Lunch with Shelley Sandell of Tierhoek
I don’t know about you, but life seems to have got a lot busier over the last few years. So sitting down to lunch at a great restaurant with a beautifully chilled bottle of Chenin Blanc with Shelley Sandell, owner of Tierhoek, in the middle of a working day seemed somewhat decadent.
Back to business. I visited Tierhoek over 2 years ago to meet their winemaker, Carla Niewoudt. Off the beaten track just over 2 hours from Cape Town, I discovered a hidden gem producing exceptional wines from their vineyards, some of which are over 60 years old. I knew then that Tierhoek, a direct translation for ‘Leopards corner’, was a special place.
As such, I was excited to meet Shelley for lunch at the A Tavola restaurant to find out the story behind the farm. Established in 1886, Tierhoek is one of the oldest surviving, original Sandveld farms on the West Coast of Africa. The late Tony Sandell and his wife Shelley, purchased this 715ha farm in 2001. Tony had developed a love of the area while spending time on his grandfather’s farm. So, when a dilapidated Tierhoek came on the market, a highly energetic and driven Tony purchased the farm and became a weekend farmer all whilst continuing to run a successful business in Cape Town.
Even though the first vintage, their Chenin Blanc 2003, was made by Chris Williams at Meerlust, Roger Burton would go on to make the first wines at Tierhoek in 2007. Sadly, Tony passed away the same year and Shelley decided, it would be sacrilege to give the farm up considering Tony’s passion for it and all that the family had invested. “I decided to fulfill my husband’s dream, of producing great wines at Tierhoek, as we had not made wines with all the varietals at Tierhoek yet, because some of the vineyards were still too young”.
She has continued to farm organically, replant more Grenache to add to the 60 year old grafted vines and refined the style of wine to reflect the true expression of this unique site.
Savouring a beautifully prepared Kingklip perfectly paired with the Tierhoek Chenin Blanc 2013, I asked if she had any regrets about pursuing the challenging business of winegrowing. Without any hesitation she responded, “the farm has given me something to focus on and keep busy instead of moping around feeling sorry for myself after losing my husband. I enjoy the excitement of each new Tierhoek vintage and the enjoyment that it brings to people.”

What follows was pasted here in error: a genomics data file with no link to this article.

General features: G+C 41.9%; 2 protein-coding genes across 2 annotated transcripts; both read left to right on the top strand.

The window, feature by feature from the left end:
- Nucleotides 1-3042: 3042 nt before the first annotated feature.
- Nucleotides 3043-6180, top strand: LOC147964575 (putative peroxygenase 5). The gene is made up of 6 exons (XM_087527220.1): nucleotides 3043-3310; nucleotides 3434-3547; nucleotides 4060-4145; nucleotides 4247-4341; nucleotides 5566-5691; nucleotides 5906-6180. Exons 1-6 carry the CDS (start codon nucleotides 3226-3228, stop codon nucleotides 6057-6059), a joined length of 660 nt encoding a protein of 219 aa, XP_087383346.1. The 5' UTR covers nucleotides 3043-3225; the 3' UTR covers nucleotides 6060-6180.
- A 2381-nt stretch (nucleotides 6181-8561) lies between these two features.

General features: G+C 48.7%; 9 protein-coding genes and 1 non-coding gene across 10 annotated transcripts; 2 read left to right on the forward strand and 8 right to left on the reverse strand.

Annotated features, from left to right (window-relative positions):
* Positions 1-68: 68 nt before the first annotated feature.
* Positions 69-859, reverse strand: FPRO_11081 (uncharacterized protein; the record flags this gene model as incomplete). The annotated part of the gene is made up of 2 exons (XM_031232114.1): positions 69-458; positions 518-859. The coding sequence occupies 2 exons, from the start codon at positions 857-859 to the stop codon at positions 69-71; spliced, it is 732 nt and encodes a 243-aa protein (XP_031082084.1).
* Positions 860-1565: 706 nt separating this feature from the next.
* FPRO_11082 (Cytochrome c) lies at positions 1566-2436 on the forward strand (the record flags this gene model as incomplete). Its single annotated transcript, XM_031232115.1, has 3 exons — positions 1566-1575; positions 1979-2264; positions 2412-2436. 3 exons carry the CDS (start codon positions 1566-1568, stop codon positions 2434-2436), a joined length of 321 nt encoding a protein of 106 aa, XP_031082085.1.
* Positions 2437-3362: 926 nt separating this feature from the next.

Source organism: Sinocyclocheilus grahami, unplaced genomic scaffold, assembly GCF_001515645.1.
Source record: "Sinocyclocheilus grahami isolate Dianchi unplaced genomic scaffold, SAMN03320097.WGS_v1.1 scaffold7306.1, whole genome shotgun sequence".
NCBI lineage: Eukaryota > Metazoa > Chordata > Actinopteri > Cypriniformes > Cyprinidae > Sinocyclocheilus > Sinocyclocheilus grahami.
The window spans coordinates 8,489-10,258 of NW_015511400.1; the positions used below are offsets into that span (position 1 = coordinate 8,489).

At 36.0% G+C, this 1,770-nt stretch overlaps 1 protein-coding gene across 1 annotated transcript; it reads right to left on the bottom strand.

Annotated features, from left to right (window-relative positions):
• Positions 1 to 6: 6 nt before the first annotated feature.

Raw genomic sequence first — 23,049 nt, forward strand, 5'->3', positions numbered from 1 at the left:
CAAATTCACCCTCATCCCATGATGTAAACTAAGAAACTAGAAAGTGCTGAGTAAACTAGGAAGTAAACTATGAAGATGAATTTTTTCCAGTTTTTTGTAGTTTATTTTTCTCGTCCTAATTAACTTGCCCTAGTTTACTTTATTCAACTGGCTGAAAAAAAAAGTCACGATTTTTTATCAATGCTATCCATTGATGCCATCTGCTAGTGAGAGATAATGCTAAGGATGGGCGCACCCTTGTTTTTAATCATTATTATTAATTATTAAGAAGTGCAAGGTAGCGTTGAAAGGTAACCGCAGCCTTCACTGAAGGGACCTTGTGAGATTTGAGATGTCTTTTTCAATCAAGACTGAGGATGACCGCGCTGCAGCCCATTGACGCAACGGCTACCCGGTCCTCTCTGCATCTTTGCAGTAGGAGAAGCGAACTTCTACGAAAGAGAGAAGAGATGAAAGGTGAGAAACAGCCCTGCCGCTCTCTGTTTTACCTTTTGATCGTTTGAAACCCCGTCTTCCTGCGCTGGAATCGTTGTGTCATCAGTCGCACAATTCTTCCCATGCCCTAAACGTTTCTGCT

Spending a few hours over lunch with Shelley, reaffirms my sense that her focus and commitment, is slowly but surely transforming a once run down farm into one of the great discoveries of the Cape winelands.
SHELLEY IN A NUTSHELL
Any interesting/amusing anecdotes during your winemaking career?
Every summer having to have “baboon watch” to stop them pinching our drying Chenin grapes, for Straw wine, which are outside under the oak trees
Highlights in your career?
Establishing Tierhoek as a brand and keeping true to its natural beauty and uniqueness of its surroundings.
When did you start at Tierhoek?
We purchased Tierhoek in 2001 just after the birth of my third son, Harry. My day to day involvement happened after my husband, Tony became ill in 2006.
Your winemaking philosophy?
Purity of fruit and natural winemaking with the least intervention, producing balanced wines full of expression and flavour.
The Tierhoek Wine philosophy?
The philosophy of Tierhoek aims at balance in the vineyards to produce grapes of optimal ripeness, and wines that clearly express the Tierhoek terroir.
What do you regard as the main secrets behind Tierhoek’s success?
Tierhoeks’ open secret is that the wines are a true reflection of where they come from, and are like an undiscovered treasure as special as their remote surroundings.
What makes Tierhoek’s terroir special?
Tierhoek is nestled in an isolated mountain bowl, amongst the peaks of the Piekenierskloof , some 800 m above sea level. It has a unique micro climate, and is also cooler because of the altitude, with good diurnal temperatures. It benefits every afternoon from the cool breezes, coming from the Atlantic Ocean some 30km away. It has very pebbly soils from decomposed sandstone.
How do you feel about the SA wine industry’s present standing & future on the international market and why?
SA is producing some incredible wines which the international market is recognising and this has spinoffs for the whole industry.
Challenges for South African wine producers?
Our climate has thrown us a few curved balls and of course managing rising costs against producing great wines.
How can we make wine more accessible to the SA population?
Education and social media.